Tuesday, June 30, 2009

John Ayscough On Jesuit Martyr Robert Southwell

I have often heard it urged that ' Lead, kindly Light' should not be sung in church because it is not a hymn, but a poem; and this has always struck me as being the most scathing, because wholly unconscious and unintentional, satire upon hymns. Certainly there are innumerable hymns (and hymn-books), though there is only one' Lead, kindly Light.' But I must say the same line of criticism ought to bar the ' Dies Irae,' the ' Urbs Caelestis Jerusalem,' and ever so many of the breviary hymns, which are poems if any exist.

Apart from the breviary and missal Latin hymns, the finest I know, of which the inspiration is Catholic doctrine, are those of Father Robert Southwell, the Jesuit martyr. I often wish some of our excellent Catholic magazines, on both sides of the Atlantic, would reproduce some of them instead of ' original' Catholic poetry. Of one of them Ben Jonson said that he would willingly have burnt much of his own work if it could have given him the authorship of that poem.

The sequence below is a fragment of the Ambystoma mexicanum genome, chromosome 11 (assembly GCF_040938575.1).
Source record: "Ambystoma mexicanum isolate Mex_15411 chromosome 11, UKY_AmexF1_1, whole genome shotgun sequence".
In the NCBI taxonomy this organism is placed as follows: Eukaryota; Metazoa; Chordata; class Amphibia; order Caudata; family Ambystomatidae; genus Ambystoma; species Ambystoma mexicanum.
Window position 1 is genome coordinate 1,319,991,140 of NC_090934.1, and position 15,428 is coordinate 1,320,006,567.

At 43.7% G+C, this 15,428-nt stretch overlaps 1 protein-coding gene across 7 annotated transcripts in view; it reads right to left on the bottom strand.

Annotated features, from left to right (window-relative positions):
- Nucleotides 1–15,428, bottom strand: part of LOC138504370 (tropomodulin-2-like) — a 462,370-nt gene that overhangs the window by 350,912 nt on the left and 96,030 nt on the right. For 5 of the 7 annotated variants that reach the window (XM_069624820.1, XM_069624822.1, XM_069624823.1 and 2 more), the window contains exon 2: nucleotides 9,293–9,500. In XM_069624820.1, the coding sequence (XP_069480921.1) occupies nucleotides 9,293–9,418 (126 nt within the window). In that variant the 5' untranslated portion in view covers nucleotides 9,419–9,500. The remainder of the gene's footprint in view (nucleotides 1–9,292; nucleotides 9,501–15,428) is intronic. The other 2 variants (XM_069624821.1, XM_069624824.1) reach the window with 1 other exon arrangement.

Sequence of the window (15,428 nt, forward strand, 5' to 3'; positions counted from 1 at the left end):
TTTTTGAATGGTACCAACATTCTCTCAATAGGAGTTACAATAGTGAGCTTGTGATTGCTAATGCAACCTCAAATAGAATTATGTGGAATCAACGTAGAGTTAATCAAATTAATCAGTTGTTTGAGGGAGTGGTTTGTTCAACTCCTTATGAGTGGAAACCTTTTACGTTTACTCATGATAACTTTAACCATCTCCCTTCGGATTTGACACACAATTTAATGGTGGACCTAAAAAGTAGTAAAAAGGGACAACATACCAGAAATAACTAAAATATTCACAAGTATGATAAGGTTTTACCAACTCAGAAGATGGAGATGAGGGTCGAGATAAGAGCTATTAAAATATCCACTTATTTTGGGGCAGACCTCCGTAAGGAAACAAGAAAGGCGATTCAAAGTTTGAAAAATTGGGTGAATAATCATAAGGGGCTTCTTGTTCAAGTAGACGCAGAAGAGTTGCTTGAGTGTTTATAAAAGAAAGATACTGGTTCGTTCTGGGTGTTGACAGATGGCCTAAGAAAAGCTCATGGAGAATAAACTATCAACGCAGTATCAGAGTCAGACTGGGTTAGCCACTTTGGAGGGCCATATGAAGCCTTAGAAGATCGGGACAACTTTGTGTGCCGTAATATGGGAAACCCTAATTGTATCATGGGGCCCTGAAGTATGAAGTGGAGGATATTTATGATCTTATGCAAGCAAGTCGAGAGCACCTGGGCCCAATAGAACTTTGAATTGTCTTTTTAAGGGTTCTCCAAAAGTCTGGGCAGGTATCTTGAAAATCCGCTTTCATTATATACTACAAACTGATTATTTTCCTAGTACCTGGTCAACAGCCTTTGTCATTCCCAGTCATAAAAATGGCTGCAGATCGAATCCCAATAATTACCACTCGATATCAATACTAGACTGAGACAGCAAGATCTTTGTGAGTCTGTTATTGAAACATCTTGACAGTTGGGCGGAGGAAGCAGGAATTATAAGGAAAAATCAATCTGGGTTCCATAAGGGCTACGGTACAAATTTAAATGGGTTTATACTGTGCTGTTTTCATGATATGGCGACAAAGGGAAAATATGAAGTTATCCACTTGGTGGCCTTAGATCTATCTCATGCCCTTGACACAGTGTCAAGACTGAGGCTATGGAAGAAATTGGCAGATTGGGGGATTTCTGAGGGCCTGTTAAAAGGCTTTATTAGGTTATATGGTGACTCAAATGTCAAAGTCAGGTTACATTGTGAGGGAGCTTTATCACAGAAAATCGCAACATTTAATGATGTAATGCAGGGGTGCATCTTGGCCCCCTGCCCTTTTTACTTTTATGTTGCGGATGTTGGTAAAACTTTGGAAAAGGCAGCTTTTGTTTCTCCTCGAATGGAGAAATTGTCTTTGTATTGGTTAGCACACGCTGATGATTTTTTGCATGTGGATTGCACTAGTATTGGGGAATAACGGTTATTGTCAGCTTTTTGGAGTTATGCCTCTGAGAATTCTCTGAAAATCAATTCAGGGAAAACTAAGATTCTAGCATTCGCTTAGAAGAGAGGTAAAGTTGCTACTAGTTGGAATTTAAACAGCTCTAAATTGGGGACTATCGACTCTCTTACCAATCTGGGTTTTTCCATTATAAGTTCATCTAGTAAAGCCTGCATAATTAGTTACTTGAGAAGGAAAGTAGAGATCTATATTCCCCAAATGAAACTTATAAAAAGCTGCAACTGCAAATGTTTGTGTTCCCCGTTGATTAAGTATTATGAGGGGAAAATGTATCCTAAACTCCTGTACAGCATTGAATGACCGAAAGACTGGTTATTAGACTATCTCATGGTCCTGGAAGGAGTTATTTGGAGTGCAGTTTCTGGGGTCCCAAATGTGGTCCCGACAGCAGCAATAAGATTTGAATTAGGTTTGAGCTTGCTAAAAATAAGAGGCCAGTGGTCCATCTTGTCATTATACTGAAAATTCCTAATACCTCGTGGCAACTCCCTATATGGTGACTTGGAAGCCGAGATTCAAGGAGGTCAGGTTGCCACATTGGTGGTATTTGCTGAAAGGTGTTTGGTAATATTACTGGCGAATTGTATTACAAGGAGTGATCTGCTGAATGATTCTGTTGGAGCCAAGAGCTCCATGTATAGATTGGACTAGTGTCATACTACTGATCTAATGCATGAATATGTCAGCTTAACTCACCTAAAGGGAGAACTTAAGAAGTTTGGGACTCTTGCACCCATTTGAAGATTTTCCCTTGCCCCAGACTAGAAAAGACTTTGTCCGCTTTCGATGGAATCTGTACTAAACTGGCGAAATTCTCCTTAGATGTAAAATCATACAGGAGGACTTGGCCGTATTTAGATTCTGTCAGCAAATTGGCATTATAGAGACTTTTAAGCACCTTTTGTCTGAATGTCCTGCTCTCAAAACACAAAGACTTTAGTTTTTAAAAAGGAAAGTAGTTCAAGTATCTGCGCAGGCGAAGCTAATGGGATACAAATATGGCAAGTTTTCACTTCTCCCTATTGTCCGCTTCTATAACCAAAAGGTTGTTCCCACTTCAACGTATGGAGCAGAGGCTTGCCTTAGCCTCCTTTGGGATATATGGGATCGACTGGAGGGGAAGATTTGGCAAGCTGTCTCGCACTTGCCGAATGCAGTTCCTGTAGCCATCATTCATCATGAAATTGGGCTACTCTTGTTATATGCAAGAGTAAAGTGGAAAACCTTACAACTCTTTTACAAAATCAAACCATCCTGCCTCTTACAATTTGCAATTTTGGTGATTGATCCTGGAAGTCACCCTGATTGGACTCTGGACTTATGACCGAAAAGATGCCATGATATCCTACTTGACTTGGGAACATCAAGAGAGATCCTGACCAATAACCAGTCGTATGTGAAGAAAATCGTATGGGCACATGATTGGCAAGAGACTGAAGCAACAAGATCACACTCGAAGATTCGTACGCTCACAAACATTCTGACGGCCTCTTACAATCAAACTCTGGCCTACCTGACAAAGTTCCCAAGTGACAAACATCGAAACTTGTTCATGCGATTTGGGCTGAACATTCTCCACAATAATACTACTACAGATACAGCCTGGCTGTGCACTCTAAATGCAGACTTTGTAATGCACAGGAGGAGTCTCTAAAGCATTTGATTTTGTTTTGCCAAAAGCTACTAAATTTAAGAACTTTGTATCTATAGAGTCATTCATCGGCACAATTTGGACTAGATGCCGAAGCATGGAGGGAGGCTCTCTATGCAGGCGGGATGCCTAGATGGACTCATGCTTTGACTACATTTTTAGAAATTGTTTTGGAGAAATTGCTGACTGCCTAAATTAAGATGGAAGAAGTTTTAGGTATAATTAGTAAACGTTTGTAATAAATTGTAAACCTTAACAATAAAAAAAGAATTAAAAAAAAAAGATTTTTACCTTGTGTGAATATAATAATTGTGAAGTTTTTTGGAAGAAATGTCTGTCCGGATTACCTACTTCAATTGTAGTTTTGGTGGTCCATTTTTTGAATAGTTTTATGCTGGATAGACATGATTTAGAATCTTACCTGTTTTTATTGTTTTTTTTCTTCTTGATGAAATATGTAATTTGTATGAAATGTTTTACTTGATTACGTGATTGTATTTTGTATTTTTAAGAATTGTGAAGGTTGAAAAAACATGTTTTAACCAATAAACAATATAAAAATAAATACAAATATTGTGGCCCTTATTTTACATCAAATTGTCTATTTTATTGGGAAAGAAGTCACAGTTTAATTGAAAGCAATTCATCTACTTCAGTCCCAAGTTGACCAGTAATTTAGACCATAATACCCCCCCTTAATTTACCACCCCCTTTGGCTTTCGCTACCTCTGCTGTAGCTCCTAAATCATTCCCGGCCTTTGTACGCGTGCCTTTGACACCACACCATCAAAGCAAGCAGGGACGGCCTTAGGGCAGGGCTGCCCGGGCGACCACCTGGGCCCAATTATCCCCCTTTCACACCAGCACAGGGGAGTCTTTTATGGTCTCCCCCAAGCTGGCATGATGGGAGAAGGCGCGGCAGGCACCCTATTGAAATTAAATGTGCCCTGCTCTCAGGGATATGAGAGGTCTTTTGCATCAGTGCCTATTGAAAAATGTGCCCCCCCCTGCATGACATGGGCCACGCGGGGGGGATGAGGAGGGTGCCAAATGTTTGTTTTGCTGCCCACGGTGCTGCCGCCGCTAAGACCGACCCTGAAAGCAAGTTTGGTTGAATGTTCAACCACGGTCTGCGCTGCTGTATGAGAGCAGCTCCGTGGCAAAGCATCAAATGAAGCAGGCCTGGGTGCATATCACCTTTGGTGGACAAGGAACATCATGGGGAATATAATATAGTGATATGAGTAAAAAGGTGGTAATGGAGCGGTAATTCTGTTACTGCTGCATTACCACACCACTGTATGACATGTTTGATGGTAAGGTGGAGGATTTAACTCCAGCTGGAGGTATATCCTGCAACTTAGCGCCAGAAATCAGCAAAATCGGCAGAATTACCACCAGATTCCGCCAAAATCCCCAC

As for Milton's most glorious ode and hymn, ' On the Morning of Christ's Nativity,' I would give all' Paradise Lost' and all' Paradise Regained' for it. It is as exquisite as Perugino's ' Prophets and Sibyls,' with the super-added stateliness and majesty of Michelangelo.

Link (here) to the portion of the book entitled Pages from the Past, by famous English Catholic prelate and writer John Ayscough. More literary works by Ayscough are; French Windows, Catesby's Story, John Ayscough's Letters to his Mother and Discourses and Essays


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